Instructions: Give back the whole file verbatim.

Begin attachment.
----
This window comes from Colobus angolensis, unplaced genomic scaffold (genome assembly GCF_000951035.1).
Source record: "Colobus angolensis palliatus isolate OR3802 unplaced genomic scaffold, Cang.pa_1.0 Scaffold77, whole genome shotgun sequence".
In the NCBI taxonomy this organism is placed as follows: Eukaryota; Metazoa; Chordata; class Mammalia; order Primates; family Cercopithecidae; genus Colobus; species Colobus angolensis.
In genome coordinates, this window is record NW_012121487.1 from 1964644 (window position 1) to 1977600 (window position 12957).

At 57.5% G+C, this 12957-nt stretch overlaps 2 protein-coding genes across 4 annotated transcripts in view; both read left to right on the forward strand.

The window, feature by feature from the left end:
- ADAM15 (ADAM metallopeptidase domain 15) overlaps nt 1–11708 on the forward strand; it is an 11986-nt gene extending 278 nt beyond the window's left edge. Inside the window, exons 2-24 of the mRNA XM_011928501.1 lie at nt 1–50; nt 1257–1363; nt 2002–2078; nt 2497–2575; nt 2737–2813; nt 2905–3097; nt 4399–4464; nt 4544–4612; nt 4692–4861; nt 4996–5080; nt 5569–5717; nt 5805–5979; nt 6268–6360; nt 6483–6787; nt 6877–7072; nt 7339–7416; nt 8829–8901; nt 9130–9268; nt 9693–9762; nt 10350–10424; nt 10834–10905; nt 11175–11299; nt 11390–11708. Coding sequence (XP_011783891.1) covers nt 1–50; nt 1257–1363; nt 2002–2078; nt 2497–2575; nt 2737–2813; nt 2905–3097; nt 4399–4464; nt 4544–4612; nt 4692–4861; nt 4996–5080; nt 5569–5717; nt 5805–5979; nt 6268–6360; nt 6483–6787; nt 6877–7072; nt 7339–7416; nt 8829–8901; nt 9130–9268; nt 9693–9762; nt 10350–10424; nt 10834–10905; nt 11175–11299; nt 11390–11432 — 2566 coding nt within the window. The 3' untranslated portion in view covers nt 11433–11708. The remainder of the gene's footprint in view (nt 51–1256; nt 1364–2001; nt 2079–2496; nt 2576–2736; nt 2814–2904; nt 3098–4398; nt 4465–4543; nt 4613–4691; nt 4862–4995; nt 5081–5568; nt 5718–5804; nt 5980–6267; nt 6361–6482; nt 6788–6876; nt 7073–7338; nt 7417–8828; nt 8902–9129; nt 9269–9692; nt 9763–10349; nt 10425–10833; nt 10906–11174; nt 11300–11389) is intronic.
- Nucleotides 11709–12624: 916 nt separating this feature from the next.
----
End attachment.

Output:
This window comes from Colobus angolensis, unplaced genomic scaffold (genome assembly GCF_000951035.1).
Source record: "Colobus angolensis palliatus isolate OR3802 unplaced genomic scaffold, Cang.pa_1.0 Scaffold77, whole genome shotgun sequence".
In the NCBI taxonomy this organism is placed as follows: Eukaryota; Metazoa; Chordata; class Mammalia; order Primates; family Cercopithecidae; genus Colobus; species Colobus angolensis.
In genome coordinates, this window is record NW_012121487.1 from 1964644 (window position 1) to 1977600 (window position 12957).

At 57.5% G+C, this 12957-nt stretch overlaps 2 protein-coding genes across 4 annotated transcripts in view; both read left to right on the forward strand.

The window, feature by feature from the left end:
- ADAM15 (ADAM metallopeptidase domain 15) overlaps nt 1–11708 on the forward strand; it is an 11986-nt gene extending 278 nt beyond the window's left edge. Inside the window, exons 2-24 of the mRNA XM_011928501.1 lie at nt 1–50; nt 1257–1363; nt 2002–2078; nt 2497–2575; nt 2737–2813; nt 2905–3097; nt 4399–4464; nt 4544–4612; nt 4692–4861; nt 4996–5080; nt 5569–5717; nt 5805–5979; nt 6268–6360; nt 6483–6787; nt 6877–7072; nt 7339–7416; nt 8829–8901; nt 9130–9268; nt 9693–9762; nt 10350–10424; nt 10834–10905; nt 11175–11299; nt 11390–11708. Coding sequence (XP_011783891.1) covers nt 1–50; nt 1257–1363; nt 2002–2078; nt 2497–2575; nt 2737–2813; nt 2905–3097; nt 4399–4464; nt 4544–4612; nt 4692–4861; nt 4996–5080; nt 5569–5717; nt 5805–5979; nt 6268–6360; nt 6483–6787; nt 6877–7072; nt 7339–7416; nt 8829–8901; nt 9130–9268; nt 9693–9762; nt 10350–10424; nt 10834–10905; nt 11175–11299; nt 11390–11432 — 2566 coding nt within the window. The 3' untranslated portion in view covers nt 11433–11708. The remainder of the gene's footprint in view (nt 51–1256; nt 1364–2001; nt 2079–2496; nt 2576–2736; nt 2814–2904; nt 3098–4398; nt 4465–4543; nt 4613–4691; nt 4862–4995; nt 5081–5568; nt 5718–5804; nt 5980–6267; nt 6361–6482; nt 6788–6876; nt 7073–7338; nt 7417–8828; nt 8902–9129; nt 9269–9692; nt 9763–10349; nt 10425–10833; nt 10906–11174; nt 11300–11389) is intronic.
- Nucleotides 11709–12624: 916 nt separating this feature from the next.